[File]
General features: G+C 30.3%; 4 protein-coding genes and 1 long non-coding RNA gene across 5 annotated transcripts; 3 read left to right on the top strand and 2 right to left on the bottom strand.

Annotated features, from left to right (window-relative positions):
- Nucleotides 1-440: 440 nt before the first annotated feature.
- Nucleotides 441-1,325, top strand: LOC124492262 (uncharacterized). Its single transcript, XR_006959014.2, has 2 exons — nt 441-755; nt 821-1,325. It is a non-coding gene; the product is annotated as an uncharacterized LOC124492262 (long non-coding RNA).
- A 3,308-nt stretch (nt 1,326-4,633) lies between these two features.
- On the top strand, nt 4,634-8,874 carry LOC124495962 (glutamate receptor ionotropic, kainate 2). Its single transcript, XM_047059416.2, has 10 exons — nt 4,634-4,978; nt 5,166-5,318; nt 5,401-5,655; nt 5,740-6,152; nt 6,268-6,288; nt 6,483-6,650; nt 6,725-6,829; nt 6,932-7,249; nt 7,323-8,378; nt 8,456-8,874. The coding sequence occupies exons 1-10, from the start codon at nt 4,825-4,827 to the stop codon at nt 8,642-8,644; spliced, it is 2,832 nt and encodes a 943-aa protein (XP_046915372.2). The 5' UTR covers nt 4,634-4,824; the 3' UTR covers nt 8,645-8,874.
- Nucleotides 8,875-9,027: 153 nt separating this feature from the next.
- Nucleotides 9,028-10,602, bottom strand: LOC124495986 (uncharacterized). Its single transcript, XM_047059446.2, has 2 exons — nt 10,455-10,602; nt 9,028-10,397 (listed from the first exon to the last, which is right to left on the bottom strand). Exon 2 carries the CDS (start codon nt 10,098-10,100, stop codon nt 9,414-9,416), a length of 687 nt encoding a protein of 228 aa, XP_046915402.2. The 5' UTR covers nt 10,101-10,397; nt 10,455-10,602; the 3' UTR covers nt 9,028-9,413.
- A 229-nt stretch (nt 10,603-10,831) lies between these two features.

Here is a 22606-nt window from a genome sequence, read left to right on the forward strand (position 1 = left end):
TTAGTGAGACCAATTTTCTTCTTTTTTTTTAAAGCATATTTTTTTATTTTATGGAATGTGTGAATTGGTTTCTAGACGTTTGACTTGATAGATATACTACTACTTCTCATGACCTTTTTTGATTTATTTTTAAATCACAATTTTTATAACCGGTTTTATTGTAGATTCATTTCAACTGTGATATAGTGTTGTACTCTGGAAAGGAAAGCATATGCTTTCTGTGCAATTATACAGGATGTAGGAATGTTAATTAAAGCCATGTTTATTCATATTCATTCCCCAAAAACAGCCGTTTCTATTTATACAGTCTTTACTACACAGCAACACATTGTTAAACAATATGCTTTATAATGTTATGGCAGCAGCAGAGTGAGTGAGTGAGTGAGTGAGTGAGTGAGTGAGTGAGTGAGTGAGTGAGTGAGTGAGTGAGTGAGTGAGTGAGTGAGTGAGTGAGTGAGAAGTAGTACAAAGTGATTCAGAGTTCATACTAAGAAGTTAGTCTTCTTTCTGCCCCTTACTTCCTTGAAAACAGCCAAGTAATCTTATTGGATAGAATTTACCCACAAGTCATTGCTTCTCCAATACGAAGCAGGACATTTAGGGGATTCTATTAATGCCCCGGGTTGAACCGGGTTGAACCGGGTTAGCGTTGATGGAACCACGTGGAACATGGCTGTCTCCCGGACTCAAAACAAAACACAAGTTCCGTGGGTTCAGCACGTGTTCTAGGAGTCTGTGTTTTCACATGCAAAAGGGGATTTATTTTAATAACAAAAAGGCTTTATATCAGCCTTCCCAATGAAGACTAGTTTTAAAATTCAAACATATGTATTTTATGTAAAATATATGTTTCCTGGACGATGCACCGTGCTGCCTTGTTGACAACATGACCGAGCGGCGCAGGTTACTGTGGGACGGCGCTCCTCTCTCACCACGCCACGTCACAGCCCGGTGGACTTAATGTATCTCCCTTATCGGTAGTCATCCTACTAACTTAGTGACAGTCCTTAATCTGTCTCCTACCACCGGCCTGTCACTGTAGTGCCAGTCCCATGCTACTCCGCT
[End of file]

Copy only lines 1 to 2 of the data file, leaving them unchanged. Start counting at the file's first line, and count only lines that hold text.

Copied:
General features: G+C 30.3%; 4 protein-coding genes and 1 long non-coding RNA gene across 5 annotated transcripts; 3 read left to right on the top strand and 2 right to left on the bottom strand.

Annotated features, from left to right (window-relative positions):